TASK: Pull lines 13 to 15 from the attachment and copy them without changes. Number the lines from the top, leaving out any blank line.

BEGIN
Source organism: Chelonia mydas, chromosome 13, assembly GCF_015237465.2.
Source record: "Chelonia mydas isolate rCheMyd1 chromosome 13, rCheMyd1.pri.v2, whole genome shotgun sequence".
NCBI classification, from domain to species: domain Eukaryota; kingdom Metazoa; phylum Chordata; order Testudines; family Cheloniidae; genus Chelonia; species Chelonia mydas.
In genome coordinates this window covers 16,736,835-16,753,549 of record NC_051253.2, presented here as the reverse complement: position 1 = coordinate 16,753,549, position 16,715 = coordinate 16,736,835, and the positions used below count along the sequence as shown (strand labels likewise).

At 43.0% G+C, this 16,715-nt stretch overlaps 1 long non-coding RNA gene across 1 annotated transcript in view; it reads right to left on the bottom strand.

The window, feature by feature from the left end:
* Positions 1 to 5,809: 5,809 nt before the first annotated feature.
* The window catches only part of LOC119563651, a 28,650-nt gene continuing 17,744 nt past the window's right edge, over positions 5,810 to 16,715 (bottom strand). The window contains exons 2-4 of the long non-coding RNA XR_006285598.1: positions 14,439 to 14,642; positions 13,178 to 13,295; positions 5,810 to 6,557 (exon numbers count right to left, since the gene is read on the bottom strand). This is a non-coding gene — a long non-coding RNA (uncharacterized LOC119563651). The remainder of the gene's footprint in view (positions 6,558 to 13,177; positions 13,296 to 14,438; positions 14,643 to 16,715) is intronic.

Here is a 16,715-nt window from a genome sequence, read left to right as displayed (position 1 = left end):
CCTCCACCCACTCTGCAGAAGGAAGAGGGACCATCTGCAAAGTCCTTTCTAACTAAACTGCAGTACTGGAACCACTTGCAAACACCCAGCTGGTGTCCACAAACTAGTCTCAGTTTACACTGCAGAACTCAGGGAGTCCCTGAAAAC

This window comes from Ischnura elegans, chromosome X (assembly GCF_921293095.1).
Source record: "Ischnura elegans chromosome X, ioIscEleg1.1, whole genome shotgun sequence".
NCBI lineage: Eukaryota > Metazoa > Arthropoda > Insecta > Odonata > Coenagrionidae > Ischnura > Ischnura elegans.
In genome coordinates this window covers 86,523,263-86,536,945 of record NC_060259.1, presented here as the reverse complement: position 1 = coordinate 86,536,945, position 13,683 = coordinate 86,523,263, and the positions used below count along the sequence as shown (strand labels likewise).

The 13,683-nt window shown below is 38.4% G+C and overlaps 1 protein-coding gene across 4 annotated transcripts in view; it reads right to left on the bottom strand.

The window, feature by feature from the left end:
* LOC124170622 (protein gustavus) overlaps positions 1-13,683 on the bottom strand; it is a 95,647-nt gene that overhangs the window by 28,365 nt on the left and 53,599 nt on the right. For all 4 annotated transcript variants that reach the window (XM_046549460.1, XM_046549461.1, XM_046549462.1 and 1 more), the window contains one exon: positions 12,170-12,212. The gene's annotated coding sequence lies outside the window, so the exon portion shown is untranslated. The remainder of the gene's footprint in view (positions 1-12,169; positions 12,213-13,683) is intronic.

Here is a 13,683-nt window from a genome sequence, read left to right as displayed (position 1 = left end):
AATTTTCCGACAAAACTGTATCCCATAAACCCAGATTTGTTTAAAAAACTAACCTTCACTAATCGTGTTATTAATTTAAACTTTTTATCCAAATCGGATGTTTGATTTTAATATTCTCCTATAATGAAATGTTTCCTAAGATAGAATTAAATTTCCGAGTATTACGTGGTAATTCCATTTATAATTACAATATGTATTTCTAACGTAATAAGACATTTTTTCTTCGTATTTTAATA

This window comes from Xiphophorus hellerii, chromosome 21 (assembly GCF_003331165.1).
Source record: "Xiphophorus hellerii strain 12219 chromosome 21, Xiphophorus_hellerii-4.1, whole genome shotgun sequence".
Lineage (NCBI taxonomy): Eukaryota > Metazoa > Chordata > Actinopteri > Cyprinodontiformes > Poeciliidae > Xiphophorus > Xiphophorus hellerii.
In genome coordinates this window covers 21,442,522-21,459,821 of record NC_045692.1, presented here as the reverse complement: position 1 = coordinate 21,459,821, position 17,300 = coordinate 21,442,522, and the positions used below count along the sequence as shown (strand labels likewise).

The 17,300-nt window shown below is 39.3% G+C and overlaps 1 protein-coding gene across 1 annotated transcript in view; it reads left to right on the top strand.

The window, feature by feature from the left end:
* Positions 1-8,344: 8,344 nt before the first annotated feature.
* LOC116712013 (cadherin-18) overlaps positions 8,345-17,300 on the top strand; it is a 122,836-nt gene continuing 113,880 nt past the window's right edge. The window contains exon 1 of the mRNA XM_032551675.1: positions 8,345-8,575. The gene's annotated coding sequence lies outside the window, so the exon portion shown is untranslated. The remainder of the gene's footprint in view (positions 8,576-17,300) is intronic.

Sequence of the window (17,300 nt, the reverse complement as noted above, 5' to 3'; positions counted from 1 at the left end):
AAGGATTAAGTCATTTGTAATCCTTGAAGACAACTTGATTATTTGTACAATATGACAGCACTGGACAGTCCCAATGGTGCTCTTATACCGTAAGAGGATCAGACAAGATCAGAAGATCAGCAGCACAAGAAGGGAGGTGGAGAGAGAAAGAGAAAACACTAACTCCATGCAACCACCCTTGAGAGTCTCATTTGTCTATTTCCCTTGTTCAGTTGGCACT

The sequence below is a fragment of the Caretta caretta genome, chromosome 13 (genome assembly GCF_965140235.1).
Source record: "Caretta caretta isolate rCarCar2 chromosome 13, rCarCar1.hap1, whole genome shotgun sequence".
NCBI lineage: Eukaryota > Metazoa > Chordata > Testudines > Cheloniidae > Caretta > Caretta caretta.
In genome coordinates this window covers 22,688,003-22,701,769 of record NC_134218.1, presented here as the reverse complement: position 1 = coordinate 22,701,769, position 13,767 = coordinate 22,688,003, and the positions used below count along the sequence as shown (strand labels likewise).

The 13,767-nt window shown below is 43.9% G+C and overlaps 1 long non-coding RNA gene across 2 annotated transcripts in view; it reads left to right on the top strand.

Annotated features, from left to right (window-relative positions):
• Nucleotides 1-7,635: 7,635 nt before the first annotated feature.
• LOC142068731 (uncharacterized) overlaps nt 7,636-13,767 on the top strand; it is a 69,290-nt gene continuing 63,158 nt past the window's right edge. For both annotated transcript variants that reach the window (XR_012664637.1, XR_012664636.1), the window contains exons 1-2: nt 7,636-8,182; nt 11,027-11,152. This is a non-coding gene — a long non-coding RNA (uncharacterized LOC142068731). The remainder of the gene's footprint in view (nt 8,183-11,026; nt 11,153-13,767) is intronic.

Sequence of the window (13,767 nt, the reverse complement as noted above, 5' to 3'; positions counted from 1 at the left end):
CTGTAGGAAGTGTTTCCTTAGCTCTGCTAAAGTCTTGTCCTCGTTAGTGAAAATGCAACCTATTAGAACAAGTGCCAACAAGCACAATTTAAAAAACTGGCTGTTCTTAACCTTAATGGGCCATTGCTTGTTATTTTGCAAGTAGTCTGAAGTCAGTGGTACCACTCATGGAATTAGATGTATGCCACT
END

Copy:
NCBI lineage: Eukaryota > Metazoa > Arthropoda > Insecta > Odonata > Coenagrionidae > Ischnura > Ischnura elegans.
In genome coordinates this window covers 86,523,263-86,536,945 of record NC_060259.1, presented here as the reverse complement: position 1 = coordinate 86,536,945, position 13,683 = coordinate 86,523,263, and the positions used below count along the sequence as shown (strand labels likewise).

The 13,683-nt window shown below is 38.4% G+C and overlaps 1 protein-coding gene across 4 annotated transcripts in view; it reads right to left on the bottom strand.